“The immune system is involved in all human disease,” explains Yvette van Kooyk, Amsterdam UMC professor and head of its department of Molecular Cell Biology and Immunology. “It usually does great work, but it can also fail. In cancer, and in infectious diseases like HIV, the immune system is underactive and fails to remove tumor cells or pathogenic viruses. In auto-immune diseases like rheumatism and multiple sclerosis the immune system is overactive, and it attacks your own body.”
A key role for sugars
Van Kooyk can justly call herself the founder of a new field, glyco-immunology. Twenty years ago the prestigious journal Cell published her ground-breaking discovery: ‘glycans’, or sugars, play a key role in the communication between cells in the immune system in two articles. “We already knew that so-called ‘dendritic’ cells switched on the immune system in infectious diseases. They activated your T cells, and this started the build-up of immunity. But how did a dendritic cell make contact with a T cell? We discovered that it took place through a special receptor on the surface of the dendritic cell.” This receptor makes contact with sugar structures on the surface of the T cell. It also continuously samples its surroundings in order to detect any intruders that have specific sugars on their outer surface.
- Identification of DC-SIGN, a Novel Dendritic Cell–Specific ICAM-3 Receptor that Supports Primary Immune Responses.
- DC-SIGN, a Dendritic Cell–Specific HIV-1-Binding Protein that Enhances trans-Infection of T Cells.
With the help of these receptors the dendritic cells then absorb the pathogen in order to destroy it, while also activating T cells. But this beneficial process can also have an adverse outcome; for instance, HIV virus particles, just like other intruders, get attached to dendritic cells by their sugars – but the virus then exploits these cells, using them as an incubation site on which to multiply. “It’s a kind of Trojan Horse effect. The pathogens are not destroyed, but are spread through the body.”
In 2017 Van Kooyk commissioned a short film, Glycotreat, to explain this fascinating biological battleground in which friend and enemy can change places. The production promptly won Best Scientific Film at the Cannes Film Festival. Last year NWO awarded the researcher the Spinoza Prize of €2.5 million for outstanding and ground-breaking research.
How does she plan to spend the money? “I want to use some of it to give glyco-immunology a higher profile, and to make the complex research in this field more accessible to a wider audience,” she replies. “Pairs of researchers and artists will soon be working together to tell this story to a wider public.”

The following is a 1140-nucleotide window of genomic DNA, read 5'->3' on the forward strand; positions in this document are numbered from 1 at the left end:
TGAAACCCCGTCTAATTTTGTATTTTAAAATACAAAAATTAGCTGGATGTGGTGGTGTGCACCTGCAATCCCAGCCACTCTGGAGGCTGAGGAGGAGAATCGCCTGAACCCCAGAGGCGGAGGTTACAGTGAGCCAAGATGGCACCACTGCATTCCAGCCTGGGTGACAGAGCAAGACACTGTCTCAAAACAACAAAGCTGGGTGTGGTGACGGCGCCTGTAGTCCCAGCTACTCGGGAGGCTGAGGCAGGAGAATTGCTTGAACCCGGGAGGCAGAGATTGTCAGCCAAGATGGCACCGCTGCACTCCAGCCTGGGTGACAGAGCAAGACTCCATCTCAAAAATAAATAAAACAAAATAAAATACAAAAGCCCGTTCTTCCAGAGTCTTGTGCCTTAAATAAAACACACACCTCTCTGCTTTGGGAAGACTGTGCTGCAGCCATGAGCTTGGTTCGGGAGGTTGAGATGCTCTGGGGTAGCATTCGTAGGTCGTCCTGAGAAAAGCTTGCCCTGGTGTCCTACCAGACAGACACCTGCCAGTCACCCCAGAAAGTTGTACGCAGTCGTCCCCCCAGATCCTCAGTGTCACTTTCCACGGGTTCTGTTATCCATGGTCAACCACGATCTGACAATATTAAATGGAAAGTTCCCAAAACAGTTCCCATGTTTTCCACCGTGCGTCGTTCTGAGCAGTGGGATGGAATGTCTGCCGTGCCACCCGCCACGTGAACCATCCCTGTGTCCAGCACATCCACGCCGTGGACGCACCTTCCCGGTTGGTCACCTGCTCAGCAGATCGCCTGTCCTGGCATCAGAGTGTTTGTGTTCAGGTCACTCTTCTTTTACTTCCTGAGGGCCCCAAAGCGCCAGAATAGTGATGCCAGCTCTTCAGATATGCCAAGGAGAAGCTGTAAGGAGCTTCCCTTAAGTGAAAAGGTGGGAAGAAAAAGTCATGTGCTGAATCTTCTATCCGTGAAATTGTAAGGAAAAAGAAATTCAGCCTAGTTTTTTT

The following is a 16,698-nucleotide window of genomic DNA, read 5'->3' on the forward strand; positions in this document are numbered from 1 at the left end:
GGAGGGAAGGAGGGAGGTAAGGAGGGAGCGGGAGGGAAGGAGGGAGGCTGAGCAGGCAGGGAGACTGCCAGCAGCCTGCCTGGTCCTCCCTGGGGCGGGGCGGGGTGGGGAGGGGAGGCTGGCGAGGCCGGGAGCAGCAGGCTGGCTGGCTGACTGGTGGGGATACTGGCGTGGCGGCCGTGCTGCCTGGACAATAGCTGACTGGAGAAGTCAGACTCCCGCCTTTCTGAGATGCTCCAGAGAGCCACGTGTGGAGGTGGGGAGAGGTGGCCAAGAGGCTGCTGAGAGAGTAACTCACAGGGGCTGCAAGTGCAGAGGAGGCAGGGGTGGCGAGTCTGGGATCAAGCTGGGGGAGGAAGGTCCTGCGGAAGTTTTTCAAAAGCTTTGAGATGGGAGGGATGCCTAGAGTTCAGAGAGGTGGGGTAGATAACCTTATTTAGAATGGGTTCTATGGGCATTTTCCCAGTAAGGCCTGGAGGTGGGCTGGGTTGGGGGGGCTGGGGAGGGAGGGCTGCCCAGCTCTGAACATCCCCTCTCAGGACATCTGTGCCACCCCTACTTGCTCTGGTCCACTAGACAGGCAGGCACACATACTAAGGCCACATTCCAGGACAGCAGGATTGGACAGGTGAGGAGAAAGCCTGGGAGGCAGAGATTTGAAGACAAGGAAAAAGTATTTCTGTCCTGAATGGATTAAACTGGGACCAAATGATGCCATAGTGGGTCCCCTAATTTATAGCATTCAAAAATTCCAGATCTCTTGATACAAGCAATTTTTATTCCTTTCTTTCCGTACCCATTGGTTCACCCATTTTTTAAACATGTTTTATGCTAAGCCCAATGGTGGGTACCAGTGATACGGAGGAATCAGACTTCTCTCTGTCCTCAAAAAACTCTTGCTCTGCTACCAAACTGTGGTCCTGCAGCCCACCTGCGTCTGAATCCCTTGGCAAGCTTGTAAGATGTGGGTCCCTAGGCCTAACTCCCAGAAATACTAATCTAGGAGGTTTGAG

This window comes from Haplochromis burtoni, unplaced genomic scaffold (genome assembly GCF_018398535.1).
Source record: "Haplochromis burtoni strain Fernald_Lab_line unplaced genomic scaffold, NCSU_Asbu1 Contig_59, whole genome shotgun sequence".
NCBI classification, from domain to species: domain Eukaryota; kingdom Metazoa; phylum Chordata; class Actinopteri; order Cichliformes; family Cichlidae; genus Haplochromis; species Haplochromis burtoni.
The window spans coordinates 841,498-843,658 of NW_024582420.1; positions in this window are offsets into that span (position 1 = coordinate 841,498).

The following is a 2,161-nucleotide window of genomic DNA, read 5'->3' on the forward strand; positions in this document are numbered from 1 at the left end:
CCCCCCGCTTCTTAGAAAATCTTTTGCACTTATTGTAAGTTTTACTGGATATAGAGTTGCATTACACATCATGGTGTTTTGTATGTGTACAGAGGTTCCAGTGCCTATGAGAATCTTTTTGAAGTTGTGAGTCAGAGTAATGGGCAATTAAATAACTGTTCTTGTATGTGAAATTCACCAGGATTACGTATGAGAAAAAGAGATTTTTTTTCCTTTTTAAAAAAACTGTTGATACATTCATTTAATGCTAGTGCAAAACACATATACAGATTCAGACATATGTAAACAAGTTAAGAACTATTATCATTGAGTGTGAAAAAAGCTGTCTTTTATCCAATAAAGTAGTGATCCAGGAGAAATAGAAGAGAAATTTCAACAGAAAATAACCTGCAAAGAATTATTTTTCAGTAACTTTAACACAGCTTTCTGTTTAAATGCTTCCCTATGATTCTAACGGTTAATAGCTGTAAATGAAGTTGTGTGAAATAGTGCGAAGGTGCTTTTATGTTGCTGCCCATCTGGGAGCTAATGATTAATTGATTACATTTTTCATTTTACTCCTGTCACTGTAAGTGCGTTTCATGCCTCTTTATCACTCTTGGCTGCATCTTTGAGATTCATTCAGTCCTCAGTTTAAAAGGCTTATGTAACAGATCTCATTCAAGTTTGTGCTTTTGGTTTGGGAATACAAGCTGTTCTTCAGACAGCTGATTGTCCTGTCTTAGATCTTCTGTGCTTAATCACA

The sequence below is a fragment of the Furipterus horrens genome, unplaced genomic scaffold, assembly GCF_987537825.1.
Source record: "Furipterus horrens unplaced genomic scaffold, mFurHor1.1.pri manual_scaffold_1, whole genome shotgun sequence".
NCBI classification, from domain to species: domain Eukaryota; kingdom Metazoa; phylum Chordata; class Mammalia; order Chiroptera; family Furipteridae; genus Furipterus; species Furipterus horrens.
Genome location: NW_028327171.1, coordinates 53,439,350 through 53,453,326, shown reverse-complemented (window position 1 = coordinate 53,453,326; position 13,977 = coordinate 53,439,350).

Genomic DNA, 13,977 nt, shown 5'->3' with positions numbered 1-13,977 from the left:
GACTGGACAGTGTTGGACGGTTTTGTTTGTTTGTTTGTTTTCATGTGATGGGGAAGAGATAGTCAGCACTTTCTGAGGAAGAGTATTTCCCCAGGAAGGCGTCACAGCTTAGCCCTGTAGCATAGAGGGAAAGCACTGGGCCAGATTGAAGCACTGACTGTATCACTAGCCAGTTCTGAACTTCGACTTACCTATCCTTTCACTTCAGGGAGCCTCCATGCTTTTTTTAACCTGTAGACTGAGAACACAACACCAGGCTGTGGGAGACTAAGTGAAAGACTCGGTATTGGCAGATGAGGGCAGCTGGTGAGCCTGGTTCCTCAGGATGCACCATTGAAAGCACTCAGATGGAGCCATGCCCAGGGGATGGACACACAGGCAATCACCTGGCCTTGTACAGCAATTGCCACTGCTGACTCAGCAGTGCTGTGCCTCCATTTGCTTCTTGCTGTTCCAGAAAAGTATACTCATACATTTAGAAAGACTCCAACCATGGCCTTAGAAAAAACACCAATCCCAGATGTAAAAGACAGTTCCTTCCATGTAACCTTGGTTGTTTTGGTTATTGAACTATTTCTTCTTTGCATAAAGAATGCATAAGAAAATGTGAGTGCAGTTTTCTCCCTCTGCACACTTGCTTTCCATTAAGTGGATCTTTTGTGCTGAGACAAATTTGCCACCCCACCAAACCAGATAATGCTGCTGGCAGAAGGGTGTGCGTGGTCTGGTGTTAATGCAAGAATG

Improved cancer treatment
In recent years Van Kooyk has increasingly focused on research into cancer treatment, where there is still much room for improvement. The treatment of lung cancer and melanoma already makes frequent use of ‘immunotherapy’: drugs or vaccines that strengthen the immune system. However, many patients show a poor response to it, and better therapies are also needed in the treatment of pancreatic cancer and glioblastoma. “Immunovaccines will work better if the sugar coating around the tumor cell is breached at the same time,” she says. “Only then can the immune system destroy the tumor.”
The determination of a ‘glycosylation profile’ will often form part of the diagnostic process. This profile shows all the glycans present in the bloodstream or attached to a given protein. Comparing the profiles of healthy people with those of diseased individuals makes it possible to identify changes and relate them to the clinical picture. Big Data analysis and artificial intelligence are especially useful in this regard.
“Analyzing the glycosylation profiles of large groups of patients is a pretty complicated business”
“Analyzing the glycosylation profiles of large groups of patients is a pretty complicated business,” says Van Kooyk. “But it’s allowing us to get better at distinguishing between different groups of cancer patients, and estimating their chances of survival. As a result, lung cancer patients, people with melanoma and with pancreatic cancer are being classified with ever greater precision, which means that clinics can offer them more individually-tailored treatment.”
Naturally, it is hoped that in the near future it will become possible to accurately predict how any given cancer patient will respond to a certain therapy. “It’s always discouraging if an invasive cancer treatment fails to yield any benefit,” explains Van Kooyk. “A more personalized treatment could help to prevent that disappointment.” There are also vaccines in the pipeline, dendritic cell vaccines and nanovaccines for instance, to give the immune system a boost. “In the long term we might be able to combine them with immunotherapy in order to counteract the suppression of immunity, making the body more susceptible to the treatment.”
This promising research, which often requires expensive new technology and large-scale experimentation, is only possible if forces are joined. Van Kooyk: “Amsterdam UMC is working to set up an ImmunoTherapyCenter where medics and research groups, each with their own research questions, can innovate together more quickly. The idea is to combine shared interests so as to enable the analysis of as much patient data as possible. The Spinoza Prize has definitely helped to advance these new developments, both as a source of funding and of recognition.”